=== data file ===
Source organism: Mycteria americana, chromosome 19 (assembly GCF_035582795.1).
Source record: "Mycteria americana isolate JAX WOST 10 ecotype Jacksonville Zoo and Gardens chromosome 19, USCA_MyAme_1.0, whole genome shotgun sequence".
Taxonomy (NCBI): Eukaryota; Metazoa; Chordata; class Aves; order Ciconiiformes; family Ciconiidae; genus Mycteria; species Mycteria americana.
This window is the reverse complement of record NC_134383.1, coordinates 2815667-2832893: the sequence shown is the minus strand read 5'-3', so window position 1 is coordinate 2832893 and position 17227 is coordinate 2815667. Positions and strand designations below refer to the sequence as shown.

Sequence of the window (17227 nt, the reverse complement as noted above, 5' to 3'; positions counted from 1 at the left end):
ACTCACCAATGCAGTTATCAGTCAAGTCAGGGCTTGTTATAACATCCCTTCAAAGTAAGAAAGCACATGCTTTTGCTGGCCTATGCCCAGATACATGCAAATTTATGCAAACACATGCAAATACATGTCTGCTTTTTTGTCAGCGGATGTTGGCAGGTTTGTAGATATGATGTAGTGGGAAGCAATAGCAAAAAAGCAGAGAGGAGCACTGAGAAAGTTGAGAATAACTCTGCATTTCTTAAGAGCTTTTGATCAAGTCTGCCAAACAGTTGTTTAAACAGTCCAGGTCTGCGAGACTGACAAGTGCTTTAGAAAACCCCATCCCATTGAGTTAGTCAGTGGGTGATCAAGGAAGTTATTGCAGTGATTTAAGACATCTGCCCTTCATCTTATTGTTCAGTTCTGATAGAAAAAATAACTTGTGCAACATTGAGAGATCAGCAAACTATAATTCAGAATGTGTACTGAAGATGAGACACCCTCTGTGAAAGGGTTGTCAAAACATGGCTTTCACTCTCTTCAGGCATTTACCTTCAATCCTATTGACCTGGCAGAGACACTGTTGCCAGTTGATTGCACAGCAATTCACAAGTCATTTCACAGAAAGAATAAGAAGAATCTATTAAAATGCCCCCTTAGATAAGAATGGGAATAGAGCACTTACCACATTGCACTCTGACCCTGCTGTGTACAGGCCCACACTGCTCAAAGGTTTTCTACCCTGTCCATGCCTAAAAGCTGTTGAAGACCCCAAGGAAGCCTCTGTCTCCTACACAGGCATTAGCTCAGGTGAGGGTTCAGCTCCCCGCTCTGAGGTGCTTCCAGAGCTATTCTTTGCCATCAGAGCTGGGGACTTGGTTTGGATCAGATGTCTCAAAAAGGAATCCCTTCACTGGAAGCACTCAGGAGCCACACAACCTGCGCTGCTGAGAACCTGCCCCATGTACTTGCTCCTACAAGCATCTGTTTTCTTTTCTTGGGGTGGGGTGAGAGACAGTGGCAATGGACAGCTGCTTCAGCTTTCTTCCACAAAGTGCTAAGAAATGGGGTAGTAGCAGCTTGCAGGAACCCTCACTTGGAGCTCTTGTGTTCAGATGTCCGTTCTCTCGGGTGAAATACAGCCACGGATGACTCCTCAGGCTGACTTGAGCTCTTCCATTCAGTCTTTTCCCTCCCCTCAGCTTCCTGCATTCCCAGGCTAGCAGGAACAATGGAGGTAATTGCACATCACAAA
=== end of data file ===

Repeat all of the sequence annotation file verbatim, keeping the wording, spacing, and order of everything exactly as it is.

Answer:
Source organism: Mycteria americana, chromosome 19 (assembly GCF_035582795.1).
Source record: "Mycteria americana isolate JAX WOST 10 ecotype Jacksonville Zoo and Gardens chromosome 19, USCA_MyAme_1.0, whole genome shotgun sequence".
Taxonomy (NCBI): Eukaryota; Metazoa; Chordata; class Aves; order Ciconiiformes; family Ciconiidae; genus Mycteria; species Mycteria americana.
This window is the reverse complement of record NC_134383.1, coordinates 2815667-2832893: the sequence shown is the minus strand read 5'-3', so window position 1 is coordinate 2832893 and position 17227 is coordinate 2815667. Positions and strand designations below refer to the sequence as shown.

Sequence of the window (17227 nt, the reverse complement as noted above, 5' to 3'; positions counted from 1 at the left end):
ACTCACCAATGCAGTTATCAGTCAAGTCAGGGCTTGTTATAACATCCCTTCAAAGTAAGAAAGCACATGCTTTTGCTGGCCTATGCCCAGATACATGCAAATTTATGCAAACACATGCAAATACATGTCTGCTTTTTTGTCAGCGGATGTTGGCAGGTTTGTAGATATGATGTAGTGGGAAGCAATAGCAAAAAAGCAGAGAGGAGCACTGAGAAAGTTGAGAATAACTCTGCATTTCTTAAGAGCTTTTGATCAAGTCTGCCAAACAGTTGTTTAAACAGTCCAGGTCTGCGAGACTGACAAGTGCTTTAGAAAACCCCATCCCATTGAGTTAGTCAGTGGGTGATCAAGGAAGTTATTGCAGTGATTTAAGACATCTGCCCTTCATCTTATTGTTCAGTTCTGATAGAAAAAATAACTTGTGCAACATTGAGAGATCAGCAAACTATAATTCAGAATGTGTACTGAAGATGAGACACCCTCTGTGAAAGGGTTGTCAAAACATGGCTTTCACTCTCTTCAGGCATTTACCTTCAATCCTATTGACCTGGCAGAGACACTGTTGCCAGTTGATTGCACAGCAATTCACAAGTCATTTCACAGAAAGAATAAGAAGAATCTATTAAAATGCCCCCTTAGATAAGAATGGGAATAGAGCACTTACCACATTGCACTCTGACCCTGCTGTGTACAGGCCCACACTGCTCAAAGGTTTTCTACCCTGTCCATGCCTAAAAGCTGTTGAAGACCCCAAGGAAGCCTCTGTCTCCTACACAGGCATTAGCTCAGGTGAGGGTTCAGCTCCCCGCTCTGAGGTGCTTCCAGAGCTATTCTTTGCCATCAGAGCTGGGGACTTGGTTTGGATCAGATGTCTCAAAAAGGAATCCCTTCACTGGAAGCACTCAGGAGCCACACAACCTGCGCTGCTGAGAACCTGCCCCATGTACTTGCTCCTACAAGCATCTGTTTTCTTTTCTTGGGGTGGGGTGAGAGACAGTGGCAATGGACAGCTGCTTCAGCTTTCTTCCACAAAGTGCTAAGAAATGGGGTAGTAGCAGCTTGCAGGAACCCTCACTTGGAGCTCTTGTGTTCAGATGTCCGTTCTCTCGGGTGAAATACAGCCACGGATGACTCCTCAGGCTGACTTGAGCTCTTCCATTCAGTCTTTTCCCTCCCCTCAGCTTCCTGCATTCCCAGGCTAGCAGGAACAATGGAGGTAATTGCACATCACAAA